Do you believe that miracles can still happen today? Whether you do or not, it would be hard to deny that Maricel’s and her family’s story is nothing short of extraordinary.
A dark night
Although it has already been months since Typhoon Odette carved a path of destruction through several provinces in Central Visayas and Palawan, the disaster still remains on Maricel’s mind. “Even now, whenever it is raining and there is a strong gust of wind hitting the roof of our house…the trauma that we went through during the typhoon comes back to us,” she shared. She especially remembers that moment she saw her daughter and her husband lying unconscious under a fallen coconut tree.
“Mercy, my daughter, suffered a blow to her head. She was unconscious for a few minutes before I heard her cry out,” Maricel recalled those frightening moments when the roof of their house was blown away and a tree fell on their house. In the midst of Typhoon Odette’s fury, Maricel was able to gather her family and flee their fallen house.
They managed to take shelter at their neighbor’s for the night and in the morning saw the extent of the damage to their house and the land. But Mercy’s head injury concerned them the most.
It took five more days before they got to a hospital in Roxas, Palawan to get Mercy checked. They found that she had a blood clot in her head and needed special medical attention that required equipment only found in bigger hospitals in Puerto Princesa City. Because the national highway was still inaccessible to four-wheeled vehicles like ambulances, it took them three more days to get to a Puerto Princesa hospital.
“And miraculously, after some time, the doctor told us that Mercy didn’t need a surgery anymore,” Maricel said, still overwhelmed by her daughter’s sudden miraculous recovery.
Although Mercy did not need surgery, the hospital bills still ate up all their savings, so the family was grateful for the canned goods and MannaPacks from ICM sent through their pastor. “The bills at the hospital amounted to 200 thousand pesos, medicine is not included. In order to pay the bills at the hospital, the title of our land here in Barangay Tinitian is collateral,” Maricel shared. “But all of that doesn’t matter to me because all that matters is the safety of my beloved daughter.”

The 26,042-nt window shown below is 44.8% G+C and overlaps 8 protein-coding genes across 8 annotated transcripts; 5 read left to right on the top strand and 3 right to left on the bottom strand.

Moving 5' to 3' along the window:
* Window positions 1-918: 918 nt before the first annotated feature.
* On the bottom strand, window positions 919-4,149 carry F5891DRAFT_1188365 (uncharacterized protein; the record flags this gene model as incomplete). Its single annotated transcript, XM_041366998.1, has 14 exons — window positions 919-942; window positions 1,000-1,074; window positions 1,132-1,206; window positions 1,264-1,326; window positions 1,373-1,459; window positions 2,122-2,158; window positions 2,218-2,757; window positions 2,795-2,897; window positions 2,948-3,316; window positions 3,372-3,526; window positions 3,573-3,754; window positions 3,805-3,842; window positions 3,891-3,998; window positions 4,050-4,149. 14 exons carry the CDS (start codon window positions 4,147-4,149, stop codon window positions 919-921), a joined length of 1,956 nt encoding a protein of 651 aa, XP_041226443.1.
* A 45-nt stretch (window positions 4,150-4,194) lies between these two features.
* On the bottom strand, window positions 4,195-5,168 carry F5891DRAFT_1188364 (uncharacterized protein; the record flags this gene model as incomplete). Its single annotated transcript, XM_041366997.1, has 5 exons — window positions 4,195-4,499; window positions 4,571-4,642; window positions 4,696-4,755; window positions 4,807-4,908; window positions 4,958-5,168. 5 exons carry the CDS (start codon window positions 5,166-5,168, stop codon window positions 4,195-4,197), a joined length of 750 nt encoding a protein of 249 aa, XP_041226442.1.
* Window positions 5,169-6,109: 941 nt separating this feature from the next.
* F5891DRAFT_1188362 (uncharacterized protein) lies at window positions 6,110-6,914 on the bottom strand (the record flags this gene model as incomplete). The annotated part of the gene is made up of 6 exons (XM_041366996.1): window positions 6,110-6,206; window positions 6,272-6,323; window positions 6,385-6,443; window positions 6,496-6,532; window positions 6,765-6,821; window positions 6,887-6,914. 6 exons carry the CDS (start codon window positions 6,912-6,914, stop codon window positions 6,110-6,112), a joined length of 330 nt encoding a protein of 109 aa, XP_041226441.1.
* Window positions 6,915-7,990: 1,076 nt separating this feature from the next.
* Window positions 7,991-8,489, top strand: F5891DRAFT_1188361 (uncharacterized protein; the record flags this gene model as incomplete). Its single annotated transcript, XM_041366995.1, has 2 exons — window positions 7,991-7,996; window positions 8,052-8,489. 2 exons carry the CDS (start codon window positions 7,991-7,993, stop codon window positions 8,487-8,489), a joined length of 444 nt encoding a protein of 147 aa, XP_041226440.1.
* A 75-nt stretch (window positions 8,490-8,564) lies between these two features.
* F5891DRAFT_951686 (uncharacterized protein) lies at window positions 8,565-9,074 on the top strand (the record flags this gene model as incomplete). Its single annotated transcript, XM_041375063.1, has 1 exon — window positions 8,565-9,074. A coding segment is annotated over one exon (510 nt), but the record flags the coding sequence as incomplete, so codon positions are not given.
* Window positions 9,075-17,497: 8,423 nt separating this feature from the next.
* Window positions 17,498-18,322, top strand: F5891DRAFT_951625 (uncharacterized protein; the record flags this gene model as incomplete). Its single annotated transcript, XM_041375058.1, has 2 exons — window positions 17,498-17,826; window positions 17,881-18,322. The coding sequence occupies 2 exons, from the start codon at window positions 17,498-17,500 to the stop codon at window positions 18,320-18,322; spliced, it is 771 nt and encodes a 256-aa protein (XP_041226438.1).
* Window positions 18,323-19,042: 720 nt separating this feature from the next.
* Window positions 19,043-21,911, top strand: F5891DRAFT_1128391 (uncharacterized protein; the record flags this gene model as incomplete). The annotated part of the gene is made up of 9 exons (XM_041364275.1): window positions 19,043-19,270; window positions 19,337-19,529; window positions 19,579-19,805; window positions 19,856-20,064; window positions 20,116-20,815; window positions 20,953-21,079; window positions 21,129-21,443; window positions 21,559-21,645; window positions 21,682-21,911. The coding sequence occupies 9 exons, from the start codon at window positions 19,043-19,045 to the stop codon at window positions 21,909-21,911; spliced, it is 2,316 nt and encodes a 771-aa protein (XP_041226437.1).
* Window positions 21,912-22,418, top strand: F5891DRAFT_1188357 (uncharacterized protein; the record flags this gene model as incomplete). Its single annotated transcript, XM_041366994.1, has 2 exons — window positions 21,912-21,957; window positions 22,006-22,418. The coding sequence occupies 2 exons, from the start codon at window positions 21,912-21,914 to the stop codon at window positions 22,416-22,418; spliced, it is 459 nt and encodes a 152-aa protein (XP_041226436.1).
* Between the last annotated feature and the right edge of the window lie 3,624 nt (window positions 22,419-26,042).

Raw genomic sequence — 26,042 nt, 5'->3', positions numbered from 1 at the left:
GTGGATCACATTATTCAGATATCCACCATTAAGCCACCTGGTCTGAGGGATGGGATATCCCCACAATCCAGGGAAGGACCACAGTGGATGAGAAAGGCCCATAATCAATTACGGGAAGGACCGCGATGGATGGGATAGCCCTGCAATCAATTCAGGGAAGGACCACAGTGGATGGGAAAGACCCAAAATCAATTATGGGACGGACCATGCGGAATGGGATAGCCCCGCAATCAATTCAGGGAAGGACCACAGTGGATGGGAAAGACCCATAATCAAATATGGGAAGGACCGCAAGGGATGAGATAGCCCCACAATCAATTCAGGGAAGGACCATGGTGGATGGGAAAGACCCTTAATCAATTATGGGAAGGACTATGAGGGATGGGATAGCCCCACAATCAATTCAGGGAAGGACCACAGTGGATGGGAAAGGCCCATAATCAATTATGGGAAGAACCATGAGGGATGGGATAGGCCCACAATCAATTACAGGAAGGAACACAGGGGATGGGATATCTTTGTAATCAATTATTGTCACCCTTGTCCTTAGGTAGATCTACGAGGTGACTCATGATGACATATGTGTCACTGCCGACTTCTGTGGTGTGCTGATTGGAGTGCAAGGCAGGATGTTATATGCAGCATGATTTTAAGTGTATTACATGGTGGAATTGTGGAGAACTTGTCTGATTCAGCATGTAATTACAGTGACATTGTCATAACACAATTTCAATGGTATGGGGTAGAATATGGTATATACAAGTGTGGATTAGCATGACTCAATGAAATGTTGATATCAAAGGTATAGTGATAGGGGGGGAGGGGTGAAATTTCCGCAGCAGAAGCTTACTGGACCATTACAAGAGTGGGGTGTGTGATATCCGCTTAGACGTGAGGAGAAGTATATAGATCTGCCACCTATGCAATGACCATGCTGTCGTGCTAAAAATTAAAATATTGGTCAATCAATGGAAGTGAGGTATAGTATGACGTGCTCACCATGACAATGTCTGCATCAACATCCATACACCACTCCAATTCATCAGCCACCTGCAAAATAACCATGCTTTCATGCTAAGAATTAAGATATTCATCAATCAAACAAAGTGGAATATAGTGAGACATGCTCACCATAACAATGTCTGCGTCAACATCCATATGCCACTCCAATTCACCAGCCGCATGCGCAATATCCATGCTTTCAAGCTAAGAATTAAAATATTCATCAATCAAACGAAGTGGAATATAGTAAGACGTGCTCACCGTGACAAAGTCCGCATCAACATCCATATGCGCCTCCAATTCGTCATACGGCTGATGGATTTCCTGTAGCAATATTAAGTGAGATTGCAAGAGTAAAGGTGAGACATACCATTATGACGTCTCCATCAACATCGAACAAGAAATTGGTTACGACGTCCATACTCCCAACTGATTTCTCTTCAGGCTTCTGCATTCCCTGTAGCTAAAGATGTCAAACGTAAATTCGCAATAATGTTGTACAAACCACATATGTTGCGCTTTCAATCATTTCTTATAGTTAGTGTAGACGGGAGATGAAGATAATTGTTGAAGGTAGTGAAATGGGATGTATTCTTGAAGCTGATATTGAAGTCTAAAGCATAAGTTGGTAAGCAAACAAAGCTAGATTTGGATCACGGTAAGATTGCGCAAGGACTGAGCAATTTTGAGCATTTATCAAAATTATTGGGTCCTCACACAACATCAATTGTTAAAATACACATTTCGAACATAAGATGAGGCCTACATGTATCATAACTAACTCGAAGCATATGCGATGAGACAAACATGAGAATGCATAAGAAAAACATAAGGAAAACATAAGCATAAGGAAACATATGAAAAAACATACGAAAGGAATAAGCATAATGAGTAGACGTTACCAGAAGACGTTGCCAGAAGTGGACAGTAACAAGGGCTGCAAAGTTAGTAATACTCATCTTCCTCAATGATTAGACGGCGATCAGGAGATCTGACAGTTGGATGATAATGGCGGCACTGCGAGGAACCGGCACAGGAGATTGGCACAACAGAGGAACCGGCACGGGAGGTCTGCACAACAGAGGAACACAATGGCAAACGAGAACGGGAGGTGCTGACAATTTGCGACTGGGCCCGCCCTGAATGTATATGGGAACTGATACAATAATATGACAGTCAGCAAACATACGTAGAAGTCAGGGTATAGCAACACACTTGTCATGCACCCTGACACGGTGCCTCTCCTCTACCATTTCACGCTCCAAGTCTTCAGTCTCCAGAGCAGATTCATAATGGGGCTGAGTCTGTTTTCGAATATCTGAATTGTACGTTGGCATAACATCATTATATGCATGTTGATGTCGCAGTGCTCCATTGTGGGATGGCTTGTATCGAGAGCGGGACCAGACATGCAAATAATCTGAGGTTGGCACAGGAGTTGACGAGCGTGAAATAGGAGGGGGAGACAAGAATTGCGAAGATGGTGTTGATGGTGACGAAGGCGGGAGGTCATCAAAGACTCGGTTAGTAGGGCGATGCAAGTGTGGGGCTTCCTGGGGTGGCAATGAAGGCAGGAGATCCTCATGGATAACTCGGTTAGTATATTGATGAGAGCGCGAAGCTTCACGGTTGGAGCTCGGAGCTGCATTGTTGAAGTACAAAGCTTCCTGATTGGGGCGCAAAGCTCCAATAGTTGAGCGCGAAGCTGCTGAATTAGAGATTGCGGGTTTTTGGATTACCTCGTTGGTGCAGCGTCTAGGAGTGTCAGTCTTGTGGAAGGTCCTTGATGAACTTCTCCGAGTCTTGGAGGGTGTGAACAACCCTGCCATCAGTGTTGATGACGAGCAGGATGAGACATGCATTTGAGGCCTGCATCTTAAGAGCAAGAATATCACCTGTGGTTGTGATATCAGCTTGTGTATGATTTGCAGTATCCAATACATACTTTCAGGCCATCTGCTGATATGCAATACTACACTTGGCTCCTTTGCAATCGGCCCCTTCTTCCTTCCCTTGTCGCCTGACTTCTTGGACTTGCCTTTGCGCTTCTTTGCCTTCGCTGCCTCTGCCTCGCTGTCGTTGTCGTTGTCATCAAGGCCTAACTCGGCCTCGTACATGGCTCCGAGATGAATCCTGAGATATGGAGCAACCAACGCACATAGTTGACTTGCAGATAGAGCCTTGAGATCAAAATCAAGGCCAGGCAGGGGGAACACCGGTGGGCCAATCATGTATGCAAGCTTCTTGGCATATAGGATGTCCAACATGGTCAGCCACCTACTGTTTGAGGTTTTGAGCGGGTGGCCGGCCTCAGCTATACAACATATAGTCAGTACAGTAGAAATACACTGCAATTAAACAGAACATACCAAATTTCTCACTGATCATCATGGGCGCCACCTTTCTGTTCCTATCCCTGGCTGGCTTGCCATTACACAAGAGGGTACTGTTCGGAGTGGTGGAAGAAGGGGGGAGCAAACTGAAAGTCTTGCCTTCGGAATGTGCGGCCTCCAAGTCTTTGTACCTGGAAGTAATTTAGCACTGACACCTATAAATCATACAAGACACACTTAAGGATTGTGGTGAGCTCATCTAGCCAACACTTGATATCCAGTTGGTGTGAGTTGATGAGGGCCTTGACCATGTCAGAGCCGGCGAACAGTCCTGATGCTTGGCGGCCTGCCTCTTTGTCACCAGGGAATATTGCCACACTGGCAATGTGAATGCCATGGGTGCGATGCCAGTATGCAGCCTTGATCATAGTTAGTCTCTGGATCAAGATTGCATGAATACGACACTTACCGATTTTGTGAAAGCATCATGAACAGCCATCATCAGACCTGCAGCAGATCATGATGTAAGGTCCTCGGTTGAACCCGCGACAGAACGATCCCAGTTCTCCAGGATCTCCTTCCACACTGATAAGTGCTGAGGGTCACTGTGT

“What happened to the other person with us?”
“I almost lost my hope when I saw the condition of my child and I nearly blamed God for what was happening to my family,” she continued. “Until Mercy told me a story at the hospital that made me fall to my knees and cry.”
“Ma, what happened to the other person who was with us before the coconut tree fell on us?” Mercy had asked.
This confused Maricel at first, because there were only three of them in the house when Typhoon Odette hit — she, her husband, and Mercy. But Mercy insisted that there was another one with them.
“He was in white,” Mercy said with conviction. “He pushed us away from where the tree actually fell!” Had the tree fallen on them directly, Mercy’s injuries could have been much worse.
“I couldn’t believe it at first.” Maricel confessed. “But later on, I cried to the Lord because I knew that God saved me and my whole family that night. He answered my prayers even before I called on His name. So from then on, I always started believing that no matter what happens in our life, God has planned it all.”
Healing and Rebuilding
Maricel participated in ICM’s Recover program and took part in the trauma healing sessions. “We were given a chance to share all our burdens. Through that, my heart felt lighter after sharing my problems and thoughts.”
She added that she also learned that a well-established business plan is very necessary for her business to succeed. Her savings group has resumed their activities and contributions with solid business plans to sustain them. She used the individual cash grants for the reconstruction of their house.
Even with everything that happened to her and her family — or because of it — Maricel looks to the future “full of courage and determination” because she knows that they are not alone.